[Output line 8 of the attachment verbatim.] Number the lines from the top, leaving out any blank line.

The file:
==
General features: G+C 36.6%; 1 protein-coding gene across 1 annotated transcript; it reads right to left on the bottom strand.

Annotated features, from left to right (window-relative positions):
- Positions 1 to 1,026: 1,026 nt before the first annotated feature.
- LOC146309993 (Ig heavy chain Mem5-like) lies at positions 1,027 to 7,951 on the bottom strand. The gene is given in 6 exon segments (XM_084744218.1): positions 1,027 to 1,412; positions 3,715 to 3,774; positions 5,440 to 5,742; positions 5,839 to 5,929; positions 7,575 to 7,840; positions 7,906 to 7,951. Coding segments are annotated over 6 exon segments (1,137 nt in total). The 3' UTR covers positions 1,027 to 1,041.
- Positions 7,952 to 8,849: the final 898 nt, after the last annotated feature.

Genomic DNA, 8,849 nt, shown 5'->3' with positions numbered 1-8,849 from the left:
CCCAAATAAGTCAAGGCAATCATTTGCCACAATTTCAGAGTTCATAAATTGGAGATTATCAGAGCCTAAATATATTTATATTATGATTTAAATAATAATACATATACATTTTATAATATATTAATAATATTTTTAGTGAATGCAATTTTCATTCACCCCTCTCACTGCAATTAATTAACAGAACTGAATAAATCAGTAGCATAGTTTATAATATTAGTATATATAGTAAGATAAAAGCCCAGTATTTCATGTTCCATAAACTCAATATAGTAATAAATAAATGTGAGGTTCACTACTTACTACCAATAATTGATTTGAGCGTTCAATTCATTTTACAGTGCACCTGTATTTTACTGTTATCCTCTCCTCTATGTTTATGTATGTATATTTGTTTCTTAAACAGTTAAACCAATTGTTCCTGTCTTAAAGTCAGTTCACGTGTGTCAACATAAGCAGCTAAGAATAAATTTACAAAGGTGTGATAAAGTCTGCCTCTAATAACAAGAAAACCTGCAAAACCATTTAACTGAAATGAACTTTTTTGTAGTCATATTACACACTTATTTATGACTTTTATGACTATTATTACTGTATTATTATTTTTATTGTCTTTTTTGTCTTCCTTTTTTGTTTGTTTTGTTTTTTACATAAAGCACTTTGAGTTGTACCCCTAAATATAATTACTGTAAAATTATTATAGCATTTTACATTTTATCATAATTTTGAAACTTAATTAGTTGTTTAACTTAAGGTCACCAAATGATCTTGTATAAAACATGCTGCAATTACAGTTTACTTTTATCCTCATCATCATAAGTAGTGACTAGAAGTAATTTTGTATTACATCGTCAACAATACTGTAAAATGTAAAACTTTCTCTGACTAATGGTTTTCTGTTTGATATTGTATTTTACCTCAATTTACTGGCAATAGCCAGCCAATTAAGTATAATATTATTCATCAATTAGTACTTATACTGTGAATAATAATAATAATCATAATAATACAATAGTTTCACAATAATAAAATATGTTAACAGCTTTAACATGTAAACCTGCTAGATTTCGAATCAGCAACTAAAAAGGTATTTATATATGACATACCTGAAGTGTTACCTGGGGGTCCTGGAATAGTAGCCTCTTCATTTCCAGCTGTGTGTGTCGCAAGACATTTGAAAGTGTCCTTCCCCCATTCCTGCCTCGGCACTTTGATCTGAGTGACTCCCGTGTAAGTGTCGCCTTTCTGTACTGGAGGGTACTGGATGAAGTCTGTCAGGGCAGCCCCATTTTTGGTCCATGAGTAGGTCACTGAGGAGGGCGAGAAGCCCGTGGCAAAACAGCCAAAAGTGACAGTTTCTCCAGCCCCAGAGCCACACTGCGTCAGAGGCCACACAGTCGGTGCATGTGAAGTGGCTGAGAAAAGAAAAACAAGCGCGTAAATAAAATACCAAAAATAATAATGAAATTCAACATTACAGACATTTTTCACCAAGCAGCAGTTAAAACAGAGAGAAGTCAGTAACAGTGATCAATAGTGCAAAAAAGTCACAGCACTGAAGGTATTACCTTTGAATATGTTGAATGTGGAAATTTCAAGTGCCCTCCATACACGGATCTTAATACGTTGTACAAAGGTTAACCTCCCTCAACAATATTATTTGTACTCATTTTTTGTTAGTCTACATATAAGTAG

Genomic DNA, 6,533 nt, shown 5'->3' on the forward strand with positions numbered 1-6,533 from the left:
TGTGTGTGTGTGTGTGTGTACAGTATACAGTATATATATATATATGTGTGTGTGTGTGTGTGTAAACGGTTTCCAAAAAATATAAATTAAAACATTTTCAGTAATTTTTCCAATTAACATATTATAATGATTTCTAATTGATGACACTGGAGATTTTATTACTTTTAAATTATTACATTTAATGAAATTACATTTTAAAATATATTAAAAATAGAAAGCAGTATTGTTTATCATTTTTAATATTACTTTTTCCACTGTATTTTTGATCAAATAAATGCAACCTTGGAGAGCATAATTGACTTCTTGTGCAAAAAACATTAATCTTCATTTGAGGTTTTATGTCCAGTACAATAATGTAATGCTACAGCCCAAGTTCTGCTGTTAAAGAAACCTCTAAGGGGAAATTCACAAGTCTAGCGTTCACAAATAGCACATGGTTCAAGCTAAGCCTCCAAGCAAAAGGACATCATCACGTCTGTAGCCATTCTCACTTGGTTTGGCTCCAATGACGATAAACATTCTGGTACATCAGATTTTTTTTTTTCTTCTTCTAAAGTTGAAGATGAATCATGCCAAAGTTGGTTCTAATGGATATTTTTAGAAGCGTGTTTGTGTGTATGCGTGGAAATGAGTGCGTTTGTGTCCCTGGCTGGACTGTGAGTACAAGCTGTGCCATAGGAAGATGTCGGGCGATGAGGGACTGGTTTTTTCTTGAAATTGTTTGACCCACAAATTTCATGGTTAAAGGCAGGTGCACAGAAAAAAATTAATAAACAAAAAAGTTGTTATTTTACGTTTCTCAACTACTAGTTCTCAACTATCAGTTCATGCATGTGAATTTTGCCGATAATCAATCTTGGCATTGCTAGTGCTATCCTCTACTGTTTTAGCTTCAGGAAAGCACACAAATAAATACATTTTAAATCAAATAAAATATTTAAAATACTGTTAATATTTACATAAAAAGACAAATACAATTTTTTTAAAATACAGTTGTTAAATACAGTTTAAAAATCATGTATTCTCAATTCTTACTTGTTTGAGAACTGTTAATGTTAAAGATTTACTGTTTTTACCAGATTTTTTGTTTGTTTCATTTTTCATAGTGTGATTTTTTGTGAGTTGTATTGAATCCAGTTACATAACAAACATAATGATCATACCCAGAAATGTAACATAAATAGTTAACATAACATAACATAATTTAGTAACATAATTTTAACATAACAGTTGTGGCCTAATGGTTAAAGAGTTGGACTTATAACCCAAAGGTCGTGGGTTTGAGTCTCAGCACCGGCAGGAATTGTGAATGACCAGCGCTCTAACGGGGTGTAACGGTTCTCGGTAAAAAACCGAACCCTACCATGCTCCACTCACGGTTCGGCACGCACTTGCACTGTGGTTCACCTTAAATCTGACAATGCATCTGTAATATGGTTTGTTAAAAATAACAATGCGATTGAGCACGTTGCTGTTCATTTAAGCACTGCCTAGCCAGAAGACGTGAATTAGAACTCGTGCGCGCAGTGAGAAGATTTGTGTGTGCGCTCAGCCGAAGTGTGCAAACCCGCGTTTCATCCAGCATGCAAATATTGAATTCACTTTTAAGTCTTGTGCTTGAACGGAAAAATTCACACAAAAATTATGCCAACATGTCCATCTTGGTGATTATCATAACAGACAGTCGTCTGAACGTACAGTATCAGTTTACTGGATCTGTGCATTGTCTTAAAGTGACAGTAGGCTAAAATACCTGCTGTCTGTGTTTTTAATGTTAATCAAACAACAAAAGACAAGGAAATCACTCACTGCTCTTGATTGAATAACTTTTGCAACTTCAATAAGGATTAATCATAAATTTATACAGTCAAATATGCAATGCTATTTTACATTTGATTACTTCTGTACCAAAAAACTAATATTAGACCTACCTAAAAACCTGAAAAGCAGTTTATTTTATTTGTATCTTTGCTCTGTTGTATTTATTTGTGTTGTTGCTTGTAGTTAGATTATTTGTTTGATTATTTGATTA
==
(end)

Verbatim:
Genomic DNA, 6,533 nt, shown 5'->3' on the forward strand with positions numbered 1-6,533 from the left: